to visit the shop when the snow is high;
it causes amusement when he arrives with
Anzor, especially when his mobile phone
rings in the shop.
We returned to the house to eat a
large lunch of wild trout and salads, I
asked if the trout were from the lake?
"No, the market," was the reply.
The men returned to the Summerhouse for
more fire building and male bonding,
whilst Nino and I continued to talk of
Setters, shows and dreams. We returned to
Moscow that evening and slept very
soundly including a suitably tired Dariy.
When we returned to England we arrived
home tired, but elated. As I proceeded to
unpack our suitcases our four Setters
were very interested in the Russian
Saluki smells, but they consider
suitcases to be 'fun' anyway. Our cases
had been in the bedroom where Dariy had
taken great delight in checking for
interesting smells, but then, I had
expected a certain amount of interest.
Our youngest Setter, Devon, was
particularly interested in one of the
cases and eventually uncovered a well
chewed chewy strip tucked
neatly in the bottom corner of the case.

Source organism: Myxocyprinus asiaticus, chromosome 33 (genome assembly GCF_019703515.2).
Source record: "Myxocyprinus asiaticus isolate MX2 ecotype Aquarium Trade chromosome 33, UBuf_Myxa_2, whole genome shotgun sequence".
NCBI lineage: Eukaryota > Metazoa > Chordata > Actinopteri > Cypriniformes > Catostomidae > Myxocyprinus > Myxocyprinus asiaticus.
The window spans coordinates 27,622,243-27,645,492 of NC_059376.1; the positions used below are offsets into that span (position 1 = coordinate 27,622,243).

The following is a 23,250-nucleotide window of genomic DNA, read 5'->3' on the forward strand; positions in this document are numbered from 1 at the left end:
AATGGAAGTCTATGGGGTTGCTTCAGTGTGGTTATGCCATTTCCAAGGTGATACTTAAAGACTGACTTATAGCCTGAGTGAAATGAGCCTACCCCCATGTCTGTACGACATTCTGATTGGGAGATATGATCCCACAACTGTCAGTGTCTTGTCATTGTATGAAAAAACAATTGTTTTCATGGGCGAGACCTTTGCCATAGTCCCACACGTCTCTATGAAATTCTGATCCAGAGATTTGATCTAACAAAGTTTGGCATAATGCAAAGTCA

Was this a present from a Russian Saluki,
to the Setters maybe?
We enjoyed our time in Russia
immensely; the people were very friendly
to us and very interested in the show
scene in England. Preparation of the dogs
was similar, although sprays and other
beauty items are accepted.
George and Nino are not Rich people,
they are similar to us and enjoy their
dogs, as we do. Many people I have spoken
to in England, remark about the wide
spread poverty that they believe to
exist in Russia, yes, there are some poor
people but then poor people also exist in
To return to the original question;
Would an Irish Setter Breeder,
allow an Irish Setter to be exported to
Russia?, maybe this letter will
help, plans are hopeful. A recent mating
of Olivia Hensons bitch,
Ornella Vienna for Tatsbro to
our boy Shebonnae Dancing Deacon of
Kegil, will produce a suitable